By offering big bucks up front and an opt-out clause after four years of a seven-year deal, the Dodgers were finalists in the bidding for Prince Fielder after all — and perhaps would have signed him if Detroit, reeling from the ACL injury to Victor Martinez, hadn't swooped in.
... The Dodgers surely gave a spirited effort to secure Fielder, even flying to meet with him at an undisclosed neutral location a few weeks ago, but somehow managed to keep the entire undertaking under wraps, save for a few internet rumblings from fans speculating that they may have been a mystery team in the mix.
As it turned out, the Dodgers were merely the first mystery team. The second one, the Tigers, jumped in to win Fielder on a $214-million, nine-year deal several days after star hitter Victor Martinez suffered a knee injury that's expected to keep him out for the 2012 season.
The Dodgers' attempt at Fielder, with a high annual salary on the four years Fielder was guaranteed to be a Dodger and the always favorable player opt-out, is believed to have put them among the final three teams in on Fielder, who agreed to the Tigers deal on Tuesday ...
... The Dodgers' offer was said to have called for an average salary of about $26 million for the first four years and something in the low $20-million-range in the next three years. The bid was designed not to discourage Fielder from opting out and possibly moving to the American League where he could DH after the first four years. The total Dodgers deal was believed to have been worth in the low $160 millions. ...
... The Dodgers tendered their longtime first baseman James Loney a contract and expect him to be their first baseman. They are not unhappy with him at all but merely saw Fielder as a rare opportunity to land one of the game's best hitters. There has been speculation the new owner, whoever that may be, will be in position to take a shot out at Reds superstar first baseman Joey Votto when he becomes a free agent in two years. However, Dodgers baseball people saw Fielder as an immediate chance at someone they believe is well-suited for a big market environment.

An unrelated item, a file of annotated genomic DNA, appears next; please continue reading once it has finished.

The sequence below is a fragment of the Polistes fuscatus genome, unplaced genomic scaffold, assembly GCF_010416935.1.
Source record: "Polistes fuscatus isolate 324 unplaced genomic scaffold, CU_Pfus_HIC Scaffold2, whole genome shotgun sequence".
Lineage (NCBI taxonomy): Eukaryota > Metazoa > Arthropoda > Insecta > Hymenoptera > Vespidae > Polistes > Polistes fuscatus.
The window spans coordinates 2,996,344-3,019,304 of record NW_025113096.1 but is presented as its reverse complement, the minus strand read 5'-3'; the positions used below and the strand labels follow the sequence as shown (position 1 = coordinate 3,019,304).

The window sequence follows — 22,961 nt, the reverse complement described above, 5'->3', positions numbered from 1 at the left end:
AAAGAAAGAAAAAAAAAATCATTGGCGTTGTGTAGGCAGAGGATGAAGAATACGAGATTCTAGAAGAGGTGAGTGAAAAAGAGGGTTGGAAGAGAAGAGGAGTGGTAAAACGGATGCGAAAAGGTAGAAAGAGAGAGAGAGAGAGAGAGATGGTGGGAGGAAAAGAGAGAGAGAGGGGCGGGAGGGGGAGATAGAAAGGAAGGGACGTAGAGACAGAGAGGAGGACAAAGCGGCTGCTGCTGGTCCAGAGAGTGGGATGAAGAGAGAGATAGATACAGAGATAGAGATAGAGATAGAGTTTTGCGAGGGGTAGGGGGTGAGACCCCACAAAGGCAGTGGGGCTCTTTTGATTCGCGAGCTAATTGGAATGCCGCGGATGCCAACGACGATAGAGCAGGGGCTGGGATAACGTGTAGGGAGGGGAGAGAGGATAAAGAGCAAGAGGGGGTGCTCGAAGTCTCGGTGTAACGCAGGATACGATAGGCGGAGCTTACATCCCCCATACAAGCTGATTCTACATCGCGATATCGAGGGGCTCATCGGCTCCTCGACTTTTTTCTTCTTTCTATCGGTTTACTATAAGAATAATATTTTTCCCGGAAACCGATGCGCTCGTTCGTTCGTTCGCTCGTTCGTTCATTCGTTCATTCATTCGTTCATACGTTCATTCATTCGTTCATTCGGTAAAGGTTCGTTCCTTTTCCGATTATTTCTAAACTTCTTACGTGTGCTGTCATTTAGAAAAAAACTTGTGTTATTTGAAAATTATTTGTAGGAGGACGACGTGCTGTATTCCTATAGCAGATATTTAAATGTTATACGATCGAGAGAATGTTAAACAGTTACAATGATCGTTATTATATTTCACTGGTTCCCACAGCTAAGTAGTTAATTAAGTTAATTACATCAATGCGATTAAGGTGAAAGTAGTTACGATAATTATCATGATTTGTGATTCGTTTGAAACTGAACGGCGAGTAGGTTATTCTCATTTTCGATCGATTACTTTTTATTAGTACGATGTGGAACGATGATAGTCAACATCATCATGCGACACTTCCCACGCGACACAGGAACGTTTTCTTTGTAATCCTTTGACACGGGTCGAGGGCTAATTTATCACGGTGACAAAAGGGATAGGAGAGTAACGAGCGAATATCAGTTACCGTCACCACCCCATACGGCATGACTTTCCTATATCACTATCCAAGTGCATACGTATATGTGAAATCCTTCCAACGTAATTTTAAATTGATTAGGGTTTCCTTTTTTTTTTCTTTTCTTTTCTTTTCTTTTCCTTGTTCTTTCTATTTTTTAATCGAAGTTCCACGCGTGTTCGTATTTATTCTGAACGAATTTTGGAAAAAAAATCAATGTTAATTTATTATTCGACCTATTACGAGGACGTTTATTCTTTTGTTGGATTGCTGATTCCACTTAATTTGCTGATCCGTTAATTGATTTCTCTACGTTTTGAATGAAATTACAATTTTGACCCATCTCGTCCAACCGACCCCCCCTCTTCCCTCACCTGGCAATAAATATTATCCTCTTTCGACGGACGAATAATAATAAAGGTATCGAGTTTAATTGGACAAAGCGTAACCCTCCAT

Olney said the secret meeting took place in Dallas.
The opt-out, for those of you who (unlike me) have bad memories of a similar clause for J.D. Drew, is actually an ingenious way to cut loose a player you don't want forever. Sure, there's a risk that if Fielder tanked, he would never opt out and the Dodgers would be stuck with him. But the more likely scenario would be that Fielder is valuable in the early years of his contract, then opts out roughly around the time his decline becomes more likely, presumably to get the same kind of higher-end consideration that Albert Pujols got this winter.
In any case, there's some relief in knowing that the Dodgers weren't idly standing by, since there was no reason for them to, and it's also more than interesting that they didn't even feel the need to backload the offer. What might have been, huh?
Update: I'd love to reconstruct the timetable of the past month or two and see if the Dodgers' pursuit of Fielder kept them from retaining Hiroki Kuroda.